Systematics Section / ASPT
Ickert-Bond, Stefanie, M. , Wen, Jun , Pigg, Kathleen B. .
Resolving phylogeny within the family Altingiaceae: implications from anatomy of infructescences and molecular data sets.
The circumscription of the Altingiaceae includes Liquidambar L., Altingia Noronha and Semiliquidambar H.T. Chang. Morphological characters traditionally used to delimit these taxa are few and sometimes ambiguous, and their underlying anatomical basis has never been comprehensively documented or analyzed. Likewise, in many previous molecular studies all species have not been represented. In this study the phylogenetic relationships and geographic disjunctions within the Altingiaceae were investigated using two complementary sources of data, morphology and anatomy of infructescences and new molecular data from the nuclear starch synthase gene (GBSSI, or waxy) and the chloroplast trnL-trnF intergenic spacers. The anatomical study demonstrated many previously undocumented characters of fruit wall structure, resin duct distribution, seed anatomy and seed surface and carpel wall micromorphology. Some characters support the traditional segregation of species into Altingia and Liquidambar, while others are confined to the species level. Infructescences of Liquidambar can be characterized by thin outer fruit walls (7-8 cell layers), as compared to well-developed, thick walls (20-30 cell layers) that are sometimes suberized in Altingia. Innermost carpel walls are mostly single-layered, but vary in the shape and lignification of cells comprising this layer. Rarely, the innermost carpel wall comprises up to 8 cell layers (A. poilanei). Previous phylogenetic analyses of several chloroplast and nuclear genes nest Altingia within Liquidambar. Our present GBSSI and trnL-trnF results confirm this relationship, but also suggest a split into a basal clade of the North American L. styraciflua and the western Asian L. orientalis sister to a clade of the rest of Altingiaceae. Within the second larger clade two subclades can be recognized one with L. formosana, sister to A. poilanei and A. chinensis, and a second subclade with L. acalycina sister to A. siamensis and A. gracilipes.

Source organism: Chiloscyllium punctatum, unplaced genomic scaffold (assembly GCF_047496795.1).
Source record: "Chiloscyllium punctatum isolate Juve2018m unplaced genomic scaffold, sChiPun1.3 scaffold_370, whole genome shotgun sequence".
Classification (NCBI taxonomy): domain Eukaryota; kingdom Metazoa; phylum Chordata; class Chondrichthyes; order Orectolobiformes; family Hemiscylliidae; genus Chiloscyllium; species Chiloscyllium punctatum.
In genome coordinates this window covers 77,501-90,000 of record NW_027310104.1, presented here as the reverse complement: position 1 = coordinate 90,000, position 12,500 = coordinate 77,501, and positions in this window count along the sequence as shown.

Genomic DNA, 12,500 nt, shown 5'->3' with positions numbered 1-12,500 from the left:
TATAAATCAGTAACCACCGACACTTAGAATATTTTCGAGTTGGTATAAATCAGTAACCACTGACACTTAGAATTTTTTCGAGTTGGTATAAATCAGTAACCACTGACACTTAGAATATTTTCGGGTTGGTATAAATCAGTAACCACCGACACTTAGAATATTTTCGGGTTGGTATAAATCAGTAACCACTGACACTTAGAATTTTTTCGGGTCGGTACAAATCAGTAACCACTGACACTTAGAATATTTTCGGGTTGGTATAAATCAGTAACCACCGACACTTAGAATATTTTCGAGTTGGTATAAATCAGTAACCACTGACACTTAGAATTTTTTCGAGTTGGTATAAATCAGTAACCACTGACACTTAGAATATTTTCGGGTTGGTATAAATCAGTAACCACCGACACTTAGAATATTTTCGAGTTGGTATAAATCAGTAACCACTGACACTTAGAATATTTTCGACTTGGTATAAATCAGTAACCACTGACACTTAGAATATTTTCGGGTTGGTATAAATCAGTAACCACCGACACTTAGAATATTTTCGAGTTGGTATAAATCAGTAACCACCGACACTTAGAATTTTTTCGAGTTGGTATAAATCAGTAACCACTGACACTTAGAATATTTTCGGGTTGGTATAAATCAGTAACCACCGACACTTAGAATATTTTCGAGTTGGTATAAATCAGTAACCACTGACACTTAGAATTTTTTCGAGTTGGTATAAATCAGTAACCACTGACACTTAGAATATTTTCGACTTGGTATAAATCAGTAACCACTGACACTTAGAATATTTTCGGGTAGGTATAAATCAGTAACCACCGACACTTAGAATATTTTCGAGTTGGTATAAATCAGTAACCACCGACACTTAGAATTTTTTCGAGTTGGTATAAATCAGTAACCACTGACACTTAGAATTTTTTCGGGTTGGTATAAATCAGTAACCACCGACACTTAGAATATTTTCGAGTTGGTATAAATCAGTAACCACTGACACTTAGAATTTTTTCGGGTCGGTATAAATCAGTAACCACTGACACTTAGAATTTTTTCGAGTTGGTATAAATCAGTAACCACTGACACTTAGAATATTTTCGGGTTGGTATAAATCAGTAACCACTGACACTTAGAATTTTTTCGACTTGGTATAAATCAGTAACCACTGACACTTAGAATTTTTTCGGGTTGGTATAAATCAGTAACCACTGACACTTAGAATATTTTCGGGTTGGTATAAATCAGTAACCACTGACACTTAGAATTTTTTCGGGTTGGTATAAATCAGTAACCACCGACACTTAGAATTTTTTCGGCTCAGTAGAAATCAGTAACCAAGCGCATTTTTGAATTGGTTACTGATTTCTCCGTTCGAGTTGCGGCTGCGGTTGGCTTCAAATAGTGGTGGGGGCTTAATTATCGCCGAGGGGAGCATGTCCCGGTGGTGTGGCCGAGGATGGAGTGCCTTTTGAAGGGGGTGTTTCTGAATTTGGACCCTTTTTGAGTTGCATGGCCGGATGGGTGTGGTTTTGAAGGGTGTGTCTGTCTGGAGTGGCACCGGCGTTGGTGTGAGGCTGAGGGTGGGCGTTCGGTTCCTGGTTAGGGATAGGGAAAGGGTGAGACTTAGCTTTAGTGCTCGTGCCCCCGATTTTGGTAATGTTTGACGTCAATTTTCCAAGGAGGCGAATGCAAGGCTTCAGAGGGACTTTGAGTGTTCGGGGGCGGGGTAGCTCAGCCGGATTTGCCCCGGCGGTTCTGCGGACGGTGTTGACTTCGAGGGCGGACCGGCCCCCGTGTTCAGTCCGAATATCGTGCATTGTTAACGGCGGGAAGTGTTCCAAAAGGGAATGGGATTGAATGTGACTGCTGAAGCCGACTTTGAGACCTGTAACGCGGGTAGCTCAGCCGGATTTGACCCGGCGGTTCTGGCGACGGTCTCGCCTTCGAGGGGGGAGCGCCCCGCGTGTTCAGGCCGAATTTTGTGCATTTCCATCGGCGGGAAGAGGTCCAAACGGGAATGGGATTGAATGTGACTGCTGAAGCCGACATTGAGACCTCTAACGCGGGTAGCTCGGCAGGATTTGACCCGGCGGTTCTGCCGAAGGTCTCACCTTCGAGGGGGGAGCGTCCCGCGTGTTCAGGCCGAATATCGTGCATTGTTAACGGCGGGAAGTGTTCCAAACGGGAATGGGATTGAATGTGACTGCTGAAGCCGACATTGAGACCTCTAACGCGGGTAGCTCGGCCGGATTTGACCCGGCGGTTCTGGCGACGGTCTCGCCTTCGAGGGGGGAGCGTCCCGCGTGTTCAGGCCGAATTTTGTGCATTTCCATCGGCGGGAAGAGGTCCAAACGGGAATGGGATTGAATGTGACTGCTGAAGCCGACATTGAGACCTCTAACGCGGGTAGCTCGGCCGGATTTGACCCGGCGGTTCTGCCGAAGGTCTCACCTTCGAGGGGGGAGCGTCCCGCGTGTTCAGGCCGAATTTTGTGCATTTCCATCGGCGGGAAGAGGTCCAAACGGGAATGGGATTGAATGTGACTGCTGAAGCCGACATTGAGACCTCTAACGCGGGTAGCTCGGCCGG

1 - Arizona State University, School of Life Sciences, PO Box 874501, Tempe, Arizona, 85287-4501, USA
2 - Field Museum, Botany Department, 1400 S. Lake Shore Dr., Chicago, Illinois, 60605-2496, USA
Presentation Type: Paper
Location: Cottonwood C (Snowbird Center)
Date: Wednesday, August 4th, 2004
Time: 4:45 PM